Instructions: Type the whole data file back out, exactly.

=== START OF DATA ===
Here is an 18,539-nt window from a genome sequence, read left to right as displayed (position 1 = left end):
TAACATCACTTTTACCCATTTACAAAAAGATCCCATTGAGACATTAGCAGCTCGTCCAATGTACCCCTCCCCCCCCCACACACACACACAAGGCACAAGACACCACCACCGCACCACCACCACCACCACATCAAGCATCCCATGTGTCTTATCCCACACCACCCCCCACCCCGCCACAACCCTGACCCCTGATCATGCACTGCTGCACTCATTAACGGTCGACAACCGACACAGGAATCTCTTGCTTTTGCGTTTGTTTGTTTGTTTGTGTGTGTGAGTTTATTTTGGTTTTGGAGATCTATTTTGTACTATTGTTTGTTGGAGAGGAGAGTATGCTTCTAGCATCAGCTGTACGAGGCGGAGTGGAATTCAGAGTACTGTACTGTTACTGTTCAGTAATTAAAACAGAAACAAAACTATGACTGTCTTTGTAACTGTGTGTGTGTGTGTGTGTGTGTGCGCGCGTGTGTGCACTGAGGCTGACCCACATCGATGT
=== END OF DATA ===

Here is an 18,539-nt window from a genome sequence, read left to right as displayed (position 1 = left end):
TAACATCACTTTTACCCATTTACAAAAAGATCCCATTGAGACATTAGCAGCTCGTCCAATGTACCCCTCCCCCCCCCACACACACACACAAGGCACAAGACACCACCACCGCACCACCACCACCACCACATCAAGCATCCCATGTGTCTTATCCCACACCACCCCCCACCCCGCCACAACCCTGACCCCTGATCATGCACTGCTGCACTCATTAACGGTCGACAACCGACACAGGAATCTCTTGCTTTTGCGTTTGTTTGTTTGTTTGTGTGTGTGAGTTTATTTTGGTTTTGGAGATCTATTTTGTACTATTGTTTGTTGGAGAGGAGAGTATGCTTCTAGCATCAGCTGTACGAGGCGGAGTGGAATTCAGAGTACTGTACTGTTACTGTTCAGTAATTAAAACAGAAACAAAACTATGACTGTCTTTGTAACTGTGTGTGTGTGTGTGTGTGTGTGCGCGCGTGTGTGCACTGAGGCTGACCCACATCGATGT